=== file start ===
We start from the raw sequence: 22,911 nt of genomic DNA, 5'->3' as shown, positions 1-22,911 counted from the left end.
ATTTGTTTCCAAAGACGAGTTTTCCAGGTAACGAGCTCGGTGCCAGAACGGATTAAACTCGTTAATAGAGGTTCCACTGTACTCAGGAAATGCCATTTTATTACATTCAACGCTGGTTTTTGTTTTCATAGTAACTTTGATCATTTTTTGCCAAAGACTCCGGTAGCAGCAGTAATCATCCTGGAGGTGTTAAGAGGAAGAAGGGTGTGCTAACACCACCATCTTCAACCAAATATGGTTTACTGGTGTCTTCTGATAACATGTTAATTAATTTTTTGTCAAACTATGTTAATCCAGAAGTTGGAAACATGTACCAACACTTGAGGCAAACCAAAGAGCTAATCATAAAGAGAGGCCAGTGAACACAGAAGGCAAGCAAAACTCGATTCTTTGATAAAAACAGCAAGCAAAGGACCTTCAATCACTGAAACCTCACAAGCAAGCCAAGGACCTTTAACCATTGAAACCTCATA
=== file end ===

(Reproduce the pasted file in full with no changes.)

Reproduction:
We start from the raw sequence: 22,911 nt of genomic DNA, 5'->3' as shown, positions 1-22,911 counted from the left end.
ATTTGTTTCCAAAGACGAGTTTTCCAGGTAACGAGCTCGGTGCCAGAACGGATTAAACTCGTTAATAGAGGTTCCACTGTACTCAGGAAATGCCATTTTATTACATTCAACGCTGGTTTTTGTTTTCATAGTAACTTTGATCATTTTTTGCCAAAGACTCCGGTAGCAGCAGTAATCATCCTGGAGGTGTTAAGAGGAAGAAGGGTGTGCTAACACCACCATCTTCAACCAAATATGGTTTACTGGTGTCTTCTGATAACATGTTAATTAATTTTTTGTCAAACTATGTTAATCCAGAAGTTGGAAACATGTACCAACACTTGAGGCAAACCAAAGAGCTAATCATAAAGAGAGGCCAGTGAACACAGAAGGCAAGCAAAACTCGATTCTTTGATAAAAACAGCAAGCAAAGGACCTTCAATCACTGAAACCTCACAAGCAAGCCAAGGACCTTTAACCATTGAAACCTCATA